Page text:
[Corpora-List] problems with Google counts

Ring Low mlow at acsu.buffalo.edu
Wed Mar 16 19:39:00 CET 2005


A few years ago I did a study of the uses of the definite article THE in
English using Google search (the data was collected in 2003). I used
Internet search engine to conduct the study partially because I wanted
to get the page-counts, which would exclude repeat instances in the same
text (i.e., rather than the absolute frequencies).
I gathered about 1500 nouns and put it into the search engine using two
strings "the * N" and "the N". I also did the same for other
pre-nominal elements such as "a", "this", "that", "my", "his", "her".
Other criteria I used at that time were "in text only" and "English only".

The inconsistency I found, at that time, was that the sum of the
frequencies I obtained for all the nouns with one element is always much
more than the frequency reported in a single search for that element,
i.e., the sum of all "the N" was much larger than the search of the word
"the" alone in the Google database, which did puzzle me.

On the other hand, I did find some consistencies on the data. First,
the ratio of the frequencies among each search are always about the
same, even I did all the search a couple times among several months. In
addition, the relative frequencies among the nouns at that time, as far
as the ones that I could check, was consistent with the data I found in
some other corppora I found (e.g., if one find that a word is of a
relatively high frequency in Google, one would also find that word
having a relative high frequency in other texts).

I agree that using Google to conduct linguistic studies has gotten more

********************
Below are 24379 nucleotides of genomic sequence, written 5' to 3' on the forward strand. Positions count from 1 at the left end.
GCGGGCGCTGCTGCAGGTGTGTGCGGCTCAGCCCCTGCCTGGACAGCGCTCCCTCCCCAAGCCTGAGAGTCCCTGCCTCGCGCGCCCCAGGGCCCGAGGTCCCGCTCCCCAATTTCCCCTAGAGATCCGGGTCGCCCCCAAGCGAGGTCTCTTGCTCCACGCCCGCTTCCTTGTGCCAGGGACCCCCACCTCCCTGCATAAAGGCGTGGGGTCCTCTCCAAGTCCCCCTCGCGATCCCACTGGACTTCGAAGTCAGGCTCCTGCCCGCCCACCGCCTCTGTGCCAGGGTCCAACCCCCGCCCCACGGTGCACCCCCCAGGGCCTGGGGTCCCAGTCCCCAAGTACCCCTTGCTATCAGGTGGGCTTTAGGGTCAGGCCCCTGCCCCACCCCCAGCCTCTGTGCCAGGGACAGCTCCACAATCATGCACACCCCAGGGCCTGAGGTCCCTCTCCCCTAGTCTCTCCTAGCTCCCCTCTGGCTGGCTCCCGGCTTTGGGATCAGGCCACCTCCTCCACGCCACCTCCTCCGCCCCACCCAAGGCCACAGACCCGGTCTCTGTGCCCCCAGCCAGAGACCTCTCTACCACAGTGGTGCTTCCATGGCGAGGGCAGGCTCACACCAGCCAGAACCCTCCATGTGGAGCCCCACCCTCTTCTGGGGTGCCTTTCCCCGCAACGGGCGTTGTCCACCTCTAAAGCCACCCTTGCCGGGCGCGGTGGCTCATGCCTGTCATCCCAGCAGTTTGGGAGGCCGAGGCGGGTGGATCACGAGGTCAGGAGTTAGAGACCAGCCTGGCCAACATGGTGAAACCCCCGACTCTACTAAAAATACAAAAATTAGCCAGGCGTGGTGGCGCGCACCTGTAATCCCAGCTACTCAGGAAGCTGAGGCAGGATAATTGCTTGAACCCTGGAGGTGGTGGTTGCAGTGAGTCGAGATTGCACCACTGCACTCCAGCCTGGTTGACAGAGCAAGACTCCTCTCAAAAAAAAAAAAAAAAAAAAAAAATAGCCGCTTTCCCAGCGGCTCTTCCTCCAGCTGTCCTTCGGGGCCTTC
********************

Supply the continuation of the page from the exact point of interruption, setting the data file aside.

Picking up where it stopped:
and more difficult since then, as the design of the search engine has
been changing due to commercial reasons. We do need a search engine
design specically for linguistic studies. On the other hand, before
such a search engine is available, some other ways to avoid problmetic
results might be to adjust the design of the study according to some
known weaknesses of the engine and to cross-check the results manually
with tranditional corpora and other search engines.



--
==============================
Ring Low
mlow at acsu.buffalo.edu
http://www.acsu.buffalo.edu/~mlow/
==============================



Lillian Lee wrote:


>Dear list members,

>

>You might be interested to know that until approximately March 8th,

>Google counts appear to have been quite off (inflation rates of a

>factor of 66%?), according to Jean Veronis.

>

>In a blog post of February 8th

>( http://aixtal.blogspot.com/2005/02/web-googles-missing-pages-mystery.html ),

>Veronis summarized his earlier findings:

>

> # If you type Chirac OR Sarkozy, you get half the number results of

> Chirac alone, which may have a political explanation... but is a

> weird approach to boolean logic.

>

> # If you search the in the English pages, you get 1% of the number

> you get for the all languages together. Does this mean that the is

> 99 times more frequent in languages other than English? Of course

> not.

>

>He gave a possible explanation and noted that "if you want to know the

>real index count for any word, simply type it twice".

>

>On March 13th, he noted that the counts seem to have been adjusted,

>that is "changed in a major way":

>http://aixtal.blogspot.com/2005/03/web-google-adjusts-its-counts.html

>

>Related posts indicate problems with MSN, the possibility that Yahoo

>indexes more pages than Google, and more details on calculations.

>

>________________________________________________________________

>Lillian Lee, Assoc. Prof. tel: 607-255-8119

>Dept of Computer Science fax: 607-255-4428

>Cornell University llee at cs.cornell.edu

>Ithaca, NY 14853-7501 USA www.cs.cornell.edu/home/llee

>________________________________________________________________

>

>

>

>

>

>

>








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